Wang Dan: HK protests 'inspire new generation'
Wang Dan, one of the student leaders in the 1989 Tiananmen Square protests, was No 1 on China's most-wanted list after the 4 June violent crackdown.
He was jailed for four years in 1991, freed on parole in 1993 and then jailed for 11 years after being re-arrested in 1995. He was later released early and exiled to the United States.
Wang is currently living in Taiwan, where he is an assistant professor at National Tsing Hua University. He also runs a democracy salon and has a Facebook page where he promotes democratic values and communicates with Chinese students studying in Taiwan or in mainland China.
The BBC's Taiwan correspondent Cindy Sui spoke to him about the Hong Kong Occupy Central movement.
Question: What do you think of the Hong Kong protests?
Wang: The demands are the same - democracy, and what the protesters are facing is the same - the Chinese government. The key question about today's Hong Kong movement is can it continue? Beijing's hope is of course to delay its response as long as possible, in the hope that people will dissipate. So we hope more and more people will come out; only then can this movement continue to be energised. Now there are a lot of people, but the question is can they keep this up after the 1 October National Holiday?
Question: Do you think the protesters will succeed?
Wang: I think whether or not democracy is achieved should not necessarily be judged by whether the movement can achieve a certain goal. I don't think the Beijing government will give in to the protesters' request. But the movement still serves a purpose - it has stimulated a new generation's passion - so the struggle is still beneficial to promoting Hong Kong's democratic development. If in the future, Hong Kong carries out more of these struggles, Beijing might give in. Even if they don't give in this time, the struggle will still have achieved a great success.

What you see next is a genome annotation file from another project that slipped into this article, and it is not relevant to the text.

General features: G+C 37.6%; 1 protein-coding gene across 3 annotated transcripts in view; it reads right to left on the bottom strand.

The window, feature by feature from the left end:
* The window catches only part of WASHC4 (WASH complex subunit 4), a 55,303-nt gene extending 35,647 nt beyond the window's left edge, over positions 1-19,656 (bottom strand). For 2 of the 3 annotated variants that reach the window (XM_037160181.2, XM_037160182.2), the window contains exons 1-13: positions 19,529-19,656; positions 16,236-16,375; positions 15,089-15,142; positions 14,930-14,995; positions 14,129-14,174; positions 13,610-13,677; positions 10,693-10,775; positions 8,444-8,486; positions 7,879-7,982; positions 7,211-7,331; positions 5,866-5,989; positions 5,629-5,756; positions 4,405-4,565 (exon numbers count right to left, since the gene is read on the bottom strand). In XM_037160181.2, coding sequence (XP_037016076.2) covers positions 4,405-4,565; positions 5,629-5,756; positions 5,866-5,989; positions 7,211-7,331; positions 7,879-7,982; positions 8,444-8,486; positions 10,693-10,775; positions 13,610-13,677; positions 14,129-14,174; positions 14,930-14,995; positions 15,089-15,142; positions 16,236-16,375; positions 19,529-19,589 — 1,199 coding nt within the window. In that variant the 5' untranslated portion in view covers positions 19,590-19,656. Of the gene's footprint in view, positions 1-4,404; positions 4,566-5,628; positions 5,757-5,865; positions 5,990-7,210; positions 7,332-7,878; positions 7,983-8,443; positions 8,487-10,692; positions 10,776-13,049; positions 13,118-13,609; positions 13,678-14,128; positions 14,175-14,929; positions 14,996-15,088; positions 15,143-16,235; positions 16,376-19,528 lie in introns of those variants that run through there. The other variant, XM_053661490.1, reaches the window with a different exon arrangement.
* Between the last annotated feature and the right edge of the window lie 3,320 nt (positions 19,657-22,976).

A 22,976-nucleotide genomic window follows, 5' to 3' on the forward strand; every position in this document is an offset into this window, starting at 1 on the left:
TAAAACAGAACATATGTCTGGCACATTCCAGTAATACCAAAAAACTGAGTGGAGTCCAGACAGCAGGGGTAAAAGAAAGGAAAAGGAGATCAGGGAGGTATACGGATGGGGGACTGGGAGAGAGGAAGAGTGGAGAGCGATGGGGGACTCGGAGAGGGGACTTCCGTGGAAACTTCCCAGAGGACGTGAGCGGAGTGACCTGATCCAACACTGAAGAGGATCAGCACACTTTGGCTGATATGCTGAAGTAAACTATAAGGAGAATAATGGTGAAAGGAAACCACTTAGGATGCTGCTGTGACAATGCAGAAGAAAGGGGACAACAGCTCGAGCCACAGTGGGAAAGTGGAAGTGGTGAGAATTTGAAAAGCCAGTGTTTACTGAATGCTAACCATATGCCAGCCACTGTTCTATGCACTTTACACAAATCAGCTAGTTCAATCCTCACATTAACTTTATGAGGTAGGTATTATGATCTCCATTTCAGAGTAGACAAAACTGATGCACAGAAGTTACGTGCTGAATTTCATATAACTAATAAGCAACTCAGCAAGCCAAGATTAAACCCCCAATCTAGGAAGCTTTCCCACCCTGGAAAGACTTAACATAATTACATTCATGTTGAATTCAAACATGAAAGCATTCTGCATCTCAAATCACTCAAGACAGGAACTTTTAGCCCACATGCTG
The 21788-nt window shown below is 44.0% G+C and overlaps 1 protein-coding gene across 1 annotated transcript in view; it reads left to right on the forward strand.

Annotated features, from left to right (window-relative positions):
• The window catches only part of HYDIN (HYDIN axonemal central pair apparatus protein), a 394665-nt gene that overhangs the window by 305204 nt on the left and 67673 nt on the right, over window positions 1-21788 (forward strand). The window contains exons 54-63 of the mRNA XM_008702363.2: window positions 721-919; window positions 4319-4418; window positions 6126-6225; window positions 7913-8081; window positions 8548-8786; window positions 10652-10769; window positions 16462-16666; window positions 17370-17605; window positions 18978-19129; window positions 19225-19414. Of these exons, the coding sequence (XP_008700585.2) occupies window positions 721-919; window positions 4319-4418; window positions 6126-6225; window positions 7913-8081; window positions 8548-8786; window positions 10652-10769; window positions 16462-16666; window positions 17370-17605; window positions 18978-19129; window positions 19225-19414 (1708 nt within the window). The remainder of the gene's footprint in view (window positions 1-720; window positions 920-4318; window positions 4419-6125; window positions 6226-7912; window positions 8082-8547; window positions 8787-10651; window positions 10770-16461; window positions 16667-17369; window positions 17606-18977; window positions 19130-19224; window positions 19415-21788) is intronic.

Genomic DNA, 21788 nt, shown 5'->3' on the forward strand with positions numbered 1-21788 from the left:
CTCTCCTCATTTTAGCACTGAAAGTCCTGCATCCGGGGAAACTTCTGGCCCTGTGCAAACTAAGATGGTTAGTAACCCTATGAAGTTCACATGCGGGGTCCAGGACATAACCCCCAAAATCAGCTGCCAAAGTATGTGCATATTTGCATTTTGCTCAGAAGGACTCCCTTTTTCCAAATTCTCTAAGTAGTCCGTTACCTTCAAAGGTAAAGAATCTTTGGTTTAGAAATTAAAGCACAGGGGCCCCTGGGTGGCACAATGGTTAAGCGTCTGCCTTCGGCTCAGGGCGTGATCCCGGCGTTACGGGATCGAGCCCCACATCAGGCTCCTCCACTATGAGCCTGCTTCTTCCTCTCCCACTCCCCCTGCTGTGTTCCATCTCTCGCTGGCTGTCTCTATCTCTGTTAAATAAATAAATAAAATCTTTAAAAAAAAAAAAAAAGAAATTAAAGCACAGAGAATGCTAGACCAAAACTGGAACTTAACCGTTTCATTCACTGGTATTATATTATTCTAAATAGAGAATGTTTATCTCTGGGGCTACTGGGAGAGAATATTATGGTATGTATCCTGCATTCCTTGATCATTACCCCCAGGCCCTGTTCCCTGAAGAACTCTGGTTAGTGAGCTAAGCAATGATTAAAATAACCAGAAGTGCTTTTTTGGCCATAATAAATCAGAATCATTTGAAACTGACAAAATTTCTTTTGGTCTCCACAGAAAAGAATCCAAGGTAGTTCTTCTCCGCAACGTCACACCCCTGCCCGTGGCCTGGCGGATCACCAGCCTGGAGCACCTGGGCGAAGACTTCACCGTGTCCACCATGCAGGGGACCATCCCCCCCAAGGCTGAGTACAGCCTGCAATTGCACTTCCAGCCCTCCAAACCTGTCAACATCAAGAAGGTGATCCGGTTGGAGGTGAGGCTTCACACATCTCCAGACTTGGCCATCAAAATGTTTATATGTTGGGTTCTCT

Question: Why is China so fearful of granting Hong Kong democracy?
Wang: The basis of Beijing's authority is anti-democracy. If Hong Kong is more and more democratic it will be an example to the mainland, so Beijing feels it must put out the flames of Hong Kong's democracy. China's internal conflicts are increasing, so of course Beijing is more worried than before about losing control.
Question: What do you think Beijing will do?
Wang: Beijing is of course hoping the protests will die out. It also may get rid of [Hong Kong's Chief Executive] CY Leung. If more and more Hong Kong people come out, they still might not grant universal suffrage, but they might give more slots on the nomination committee [which will approve candidates for the next election] to civil representatives.
Question: What advice do you have for the protesters?
Wang: The demands are very important. The movement's leaders should be clear what type of demands they will ask for and how they will end the movement. The demands must be realistic.